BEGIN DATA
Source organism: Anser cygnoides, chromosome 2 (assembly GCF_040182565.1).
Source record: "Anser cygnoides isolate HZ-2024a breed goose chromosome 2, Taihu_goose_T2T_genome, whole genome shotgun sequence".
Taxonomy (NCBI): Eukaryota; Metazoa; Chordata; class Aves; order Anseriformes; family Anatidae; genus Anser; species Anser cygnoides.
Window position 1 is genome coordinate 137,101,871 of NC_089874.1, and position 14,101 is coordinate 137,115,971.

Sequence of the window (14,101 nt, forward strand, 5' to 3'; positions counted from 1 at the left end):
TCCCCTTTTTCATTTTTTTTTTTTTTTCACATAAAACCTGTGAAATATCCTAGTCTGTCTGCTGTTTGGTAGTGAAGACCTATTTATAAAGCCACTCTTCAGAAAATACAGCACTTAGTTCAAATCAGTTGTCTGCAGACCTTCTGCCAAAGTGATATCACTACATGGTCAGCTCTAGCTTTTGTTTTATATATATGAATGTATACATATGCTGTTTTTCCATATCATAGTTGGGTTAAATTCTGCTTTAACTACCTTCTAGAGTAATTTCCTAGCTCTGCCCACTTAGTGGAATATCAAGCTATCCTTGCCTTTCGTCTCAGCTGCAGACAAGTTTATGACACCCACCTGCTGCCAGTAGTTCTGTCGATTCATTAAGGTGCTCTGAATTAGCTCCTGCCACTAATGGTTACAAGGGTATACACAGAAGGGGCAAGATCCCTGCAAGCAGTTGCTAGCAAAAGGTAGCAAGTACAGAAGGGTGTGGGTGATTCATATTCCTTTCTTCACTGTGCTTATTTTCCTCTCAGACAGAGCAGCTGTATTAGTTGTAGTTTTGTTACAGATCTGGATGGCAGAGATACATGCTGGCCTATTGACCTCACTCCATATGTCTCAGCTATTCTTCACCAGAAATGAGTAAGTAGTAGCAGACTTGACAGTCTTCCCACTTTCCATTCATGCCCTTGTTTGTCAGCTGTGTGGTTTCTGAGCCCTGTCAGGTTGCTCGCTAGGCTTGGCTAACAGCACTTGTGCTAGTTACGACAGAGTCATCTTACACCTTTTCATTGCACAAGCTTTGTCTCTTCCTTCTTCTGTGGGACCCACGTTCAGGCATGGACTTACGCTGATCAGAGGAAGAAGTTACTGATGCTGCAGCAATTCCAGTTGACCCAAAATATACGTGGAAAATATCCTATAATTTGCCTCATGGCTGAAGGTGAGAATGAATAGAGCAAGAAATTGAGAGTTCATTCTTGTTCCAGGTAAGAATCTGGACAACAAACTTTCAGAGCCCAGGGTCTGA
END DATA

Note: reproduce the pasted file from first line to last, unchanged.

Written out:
Source organism: Anser cygnoides, chromosome 2 (assembly GCF_040182565.1).
Source record: "Anser cygnoides isolate HZ-2024a breed goose chromosome 2, Taihu_goose_T2T_genome, whole genome shotgun sequence".
Taxonomy (NCBI): Eukaryota; Metazoa; Chordata; class Aves; order Anseriformes; family Anatidae; genus Anser; species Anser cygnoides.
Window position 1 is genome coordinate 137,101,871 of NC_089874.1, and position 14,101 is coordinate 137,115,971.

Sequence of the window (14,101 nt, forward strand, 5' to 3'; positions counted from 1 at the left end):
TCCCCTTTTTCATTTTTTTTTTTTTTTCACATAAAACCTGTGAAATATCCTAGTCTGTCTGCTGTTTGGTAGTGAAGACCTATTTATAAAGCCACTCTTCAGAAAATACAGCACTTAGTTCAAATCAGTTGTCTGCAGACCTTCTGCCAAAGTGATATCACTACATGGTCAGCTCTAGCTTTTGTTTTATATATATGAATGTATACATATGCTGTTTTTCCATATCATAGTTGGGTTAAATTCTGCTTTAACTACCTTCTAGAGTAATTTCCTAGCTCTGCCCACTTAGTGGAATATCAAGCTATCCTTGCCTTTCGTCTCAGCTGCAGACAAGTTTATGACACCCACCTGCTGCCAGTAGTTCTGTCGATTCATTAAGGTGCTCTGAATTAGCTCCTGCCACTAATGGTTACAAGGGTATACACAGAAGGGGCAAGATCCCTGCAAGCAGTTGCTAGCAAAAGGTAGCAAGTACAGAAGGGTGTGGGTGATTCATATTCCTTTCTTCACTGTGCTTATTTTCCTCTCAGACAGAGCAGCTGTATTAGTTGTAGTTTTGTTACAGATCTGGATGGCAGAGATACATGCTGGCCTATTGACCTCACTCCATATGTCTCAGCTATTCTTCACCAGAAATGAGTAAGTAGTAGCAGACTTGACAGTCTTCCCACTTTCCATTCATGCCCTTGTTTGTCAGCTGTGTGGTTTCTGAGCCCTGTCAGGTTGCTCGCTAGGCTTGGCTAACAGCACTTGTGCTAGTTACGACAGAGTCATCTTACACCTTTTCATTGCACAAGCTTTGTCTCTTCCTTCTTCTGTGGGACCCACGTTCAGGCATGGACTTACGCTGATCAGAGGAAGAAGTTACTGATGCTGCAGCAATTCCAGTTGACCCAAAATATACGTGGAAAATATCCTATAATTTGCCTCATGGCTGAAGGTGAGAATGAATAGAGCAAGAAATTGAGAGTTCATTCTTGTTCCAGGTAAGAATCTGGACAACAAACTTTCAGAGCCCAGGGTCTGA